This time, I studied the Gypsies carefully before we went up the hill. I watched their mothers frantically looking at people’s wallets and handbags searching for an easy target. I waited until a large group of Italians was going up the stairs, and I followed them. I had my wife and my daughter walk behind me, and my son held my hand. When we got near the mothers, one stepped out and held out her hand for money. I guess this was a signal to the girls, because they immediately stepped in front of me and held newspapers in my face and started with the kissing and loud talking. I had read many times about this trick, so I knew they were about to try and pick my pocket. I yelled at the girl, and told her I wasn’t playing that game with her again. I shoved her away, and her hand got hung in my front pocket, where my wallet was. I yelled at them again, and so did the Italians who were walking with us. The girls ran back to their mothers, and we went back to the hotel.

My son kept saying “Those girls are stupid for doing that.” I agree, and I don’t understand why the police can’t do something about that situation. I had read many times about this, and then it almost happened to us. The thing that really bothered me about Italy is that I didn’t feel entirely safe there. It is very polluted, the traffic is absolute chaos, and we encountered several thieves. Also, fewer people speak English, which makes it tougher to function. On the other hand, they have art and history there that you can’t see anywhere else in Europe, and most of the people are very friendly.

Day 2, Monday - My son woke up at 5:30. We had a rough night, because my son slept with us. At first, I tried to sleep with the kids and let my wife have the single bed, but my daughter tossed and turned until I had to have her and my wife switch beds.

One of my top priorities today was to exchange some money. We were going to be with a tour group for much of the next 6 days. We decided to do it this way, because you can see much more in a short amount of time when someone else is taking care of transportation, tickets, etc. The first thing we visited this morning was the Trevi Fountain. It is Rome’s largest and most famous fountain, completed in 1762. They were cleaning it, so it was empty. We next saw the Pantheon, which was in incredible shape. This building dates back to 118 AD, but inside it looks like it was recently built. My son was hungry all morning, and I was feeding him a steady stream of gummy bears and M&M’s. After that, we went to the Vatican, where several people commented on how well-behaved the kids were. If they could only have heard my son saying “I’m hungry” over and over. We went into St. Peter’s Basilica, which supposedly holds the bones of St. Peter. The size of this church must be seen to be believed. We saw Michelangelo’s Pieta sculpture, which is a masterpiece housed in St. Peters. I found myself wondering whether the Dallas Cowboys had won yesterday’s game, but my wife thought that was a heathen thing to be thinking about inside the largest and arguably the most beautiful church in the world.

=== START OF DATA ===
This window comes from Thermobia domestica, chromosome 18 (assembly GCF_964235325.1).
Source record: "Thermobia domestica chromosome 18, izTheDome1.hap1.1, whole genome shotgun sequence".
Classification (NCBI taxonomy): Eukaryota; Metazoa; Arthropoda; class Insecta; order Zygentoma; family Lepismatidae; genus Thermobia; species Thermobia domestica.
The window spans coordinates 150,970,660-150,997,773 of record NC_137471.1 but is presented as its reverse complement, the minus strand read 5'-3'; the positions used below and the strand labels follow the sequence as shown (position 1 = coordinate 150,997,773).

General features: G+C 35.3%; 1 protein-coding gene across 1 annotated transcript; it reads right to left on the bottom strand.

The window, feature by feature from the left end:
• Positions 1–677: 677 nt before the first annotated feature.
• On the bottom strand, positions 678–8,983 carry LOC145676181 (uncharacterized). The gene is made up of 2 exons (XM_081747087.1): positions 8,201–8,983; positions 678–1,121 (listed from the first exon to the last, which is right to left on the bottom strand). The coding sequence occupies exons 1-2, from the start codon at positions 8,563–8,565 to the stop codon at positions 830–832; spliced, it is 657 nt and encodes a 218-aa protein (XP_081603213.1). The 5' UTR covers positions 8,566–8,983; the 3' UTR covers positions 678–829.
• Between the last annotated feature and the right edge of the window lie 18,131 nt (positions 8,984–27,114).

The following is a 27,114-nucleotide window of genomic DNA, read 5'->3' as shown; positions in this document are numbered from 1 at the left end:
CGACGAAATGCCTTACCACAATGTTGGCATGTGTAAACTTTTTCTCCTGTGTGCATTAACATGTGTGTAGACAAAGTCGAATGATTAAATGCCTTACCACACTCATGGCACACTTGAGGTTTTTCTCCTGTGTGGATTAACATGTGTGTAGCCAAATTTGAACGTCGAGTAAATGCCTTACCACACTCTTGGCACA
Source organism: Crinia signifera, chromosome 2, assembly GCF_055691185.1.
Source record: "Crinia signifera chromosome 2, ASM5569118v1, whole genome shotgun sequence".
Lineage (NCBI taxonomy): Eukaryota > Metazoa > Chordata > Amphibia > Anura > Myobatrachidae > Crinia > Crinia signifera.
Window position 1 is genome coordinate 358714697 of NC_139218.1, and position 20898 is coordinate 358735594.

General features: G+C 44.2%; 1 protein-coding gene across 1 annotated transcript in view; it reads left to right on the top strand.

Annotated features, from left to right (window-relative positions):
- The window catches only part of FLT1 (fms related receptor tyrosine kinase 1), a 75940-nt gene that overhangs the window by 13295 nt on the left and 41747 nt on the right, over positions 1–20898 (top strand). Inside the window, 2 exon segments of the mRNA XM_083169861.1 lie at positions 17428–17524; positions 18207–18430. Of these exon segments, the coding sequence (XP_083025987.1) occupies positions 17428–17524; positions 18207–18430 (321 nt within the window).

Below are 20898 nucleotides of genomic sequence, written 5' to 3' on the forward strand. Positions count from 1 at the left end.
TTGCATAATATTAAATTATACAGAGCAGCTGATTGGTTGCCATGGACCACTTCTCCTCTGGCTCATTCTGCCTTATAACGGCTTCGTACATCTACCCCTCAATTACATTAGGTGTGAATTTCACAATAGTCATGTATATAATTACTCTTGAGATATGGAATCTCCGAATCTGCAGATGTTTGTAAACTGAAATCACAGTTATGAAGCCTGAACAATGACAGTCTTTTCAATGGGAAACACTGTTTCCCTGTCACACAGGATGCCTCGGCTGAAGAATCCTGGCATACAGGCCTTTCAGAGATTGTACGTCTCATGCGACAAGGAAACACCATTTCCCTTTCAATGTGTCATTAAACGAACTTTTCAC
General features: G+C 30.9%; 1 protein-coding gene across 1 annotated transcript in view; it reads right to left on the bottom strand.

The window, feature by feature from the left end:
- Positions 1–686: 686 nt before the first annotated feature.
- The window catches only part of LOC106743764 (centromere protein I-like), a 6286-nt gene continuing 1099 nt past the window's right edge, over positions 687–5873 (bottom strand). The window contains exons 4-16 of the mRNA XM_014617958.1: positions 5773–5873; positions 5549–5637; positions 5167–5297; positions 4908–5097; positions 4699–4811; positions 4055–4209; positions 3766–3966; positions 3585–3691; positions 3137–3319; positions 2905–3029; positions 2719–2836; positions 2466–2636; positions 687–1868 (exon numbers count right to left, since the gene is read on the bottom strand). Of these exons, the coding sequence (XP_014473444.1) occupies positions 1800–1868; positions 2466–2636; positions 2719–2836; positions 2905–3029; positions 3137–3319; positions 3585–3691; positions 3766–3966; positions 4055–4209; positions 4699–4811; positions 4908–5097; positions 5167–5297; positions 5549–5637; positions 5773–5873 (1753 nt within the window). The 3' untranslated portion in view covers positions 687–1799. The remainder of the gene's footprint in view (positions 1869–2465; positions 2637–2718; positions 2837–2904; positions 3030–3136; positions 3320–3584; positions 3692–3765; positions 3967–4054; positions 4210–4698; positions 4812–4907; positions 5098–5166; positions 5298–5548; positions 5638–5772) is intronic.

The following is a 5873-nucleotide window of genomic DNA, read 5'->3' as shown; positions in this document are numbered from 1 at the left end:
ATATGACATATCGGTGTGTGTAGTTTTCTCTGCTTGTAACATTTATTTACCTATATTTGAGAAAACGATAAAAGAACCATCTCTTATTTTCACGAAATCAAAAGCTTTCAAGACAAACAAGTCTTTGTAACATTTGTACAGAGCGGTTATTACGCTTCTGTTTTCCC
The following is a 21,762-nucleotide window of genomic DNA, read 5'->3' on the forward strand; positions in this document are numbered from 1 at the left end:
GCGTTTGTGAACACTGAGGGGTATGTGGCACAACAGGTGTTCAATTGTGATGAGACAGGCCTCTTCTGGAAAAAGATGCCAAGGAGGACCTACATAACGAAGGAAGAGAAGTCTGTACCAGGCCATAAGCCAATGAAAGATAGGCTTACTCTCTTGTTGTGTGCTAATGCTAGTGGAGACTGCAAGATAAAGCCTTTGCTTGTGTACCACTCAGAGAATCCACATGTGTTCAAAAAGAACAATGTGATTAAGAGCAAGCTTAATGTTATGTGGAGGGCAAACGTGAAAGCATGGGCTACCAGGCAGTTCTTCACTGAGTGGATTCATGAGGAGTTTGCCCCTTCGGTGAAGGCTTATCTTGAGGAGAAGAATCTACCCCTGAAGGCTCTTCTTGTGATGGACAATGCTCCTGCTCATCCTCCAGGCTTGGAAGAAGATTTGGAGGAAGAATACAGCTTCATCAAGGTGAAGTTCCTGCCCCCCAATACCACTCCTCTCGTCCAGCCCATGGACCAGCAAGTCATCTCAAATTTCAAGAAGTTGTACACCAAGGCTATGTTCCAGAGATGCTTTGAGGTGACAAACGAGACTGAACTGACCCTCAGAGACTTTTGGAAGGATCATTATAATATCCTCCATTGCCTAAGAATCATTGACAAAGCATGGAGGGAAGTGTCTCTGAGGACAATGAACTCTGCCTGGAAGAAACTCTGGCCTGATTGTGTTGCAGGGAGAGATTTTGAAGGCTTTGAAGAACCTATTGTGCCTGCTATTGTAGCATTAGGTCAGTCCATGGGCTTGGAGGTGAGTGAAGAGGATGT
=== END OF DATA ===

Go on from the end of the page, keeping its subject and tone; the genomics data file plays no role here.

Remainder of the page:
After the Vatican, we ate lunch with a British couple who were currently living in Madrid. Before we ate, I walked around the block and found a cash machine. It would only give me half a million Lira (about $280). Since most of the hotels don’t take credit cards, this was not going to get us very far. Lunch was terrible. We ate something resembling meat, but I didn’t honestly know what it was.

In the afternoon, we went to the Roman Forum, where the bulk of the old Roman ruins are. We did not walk through the ruins, but we studied them from a hill directly above them. After that, we went to another old church. When we were crossing the street to the church, a motorcycle ran a red light and nearly ran over a woman. Inside the church, the ceilings were entirely covered with gold. My son was tired, and fell asleep on my back for about 40 minutes.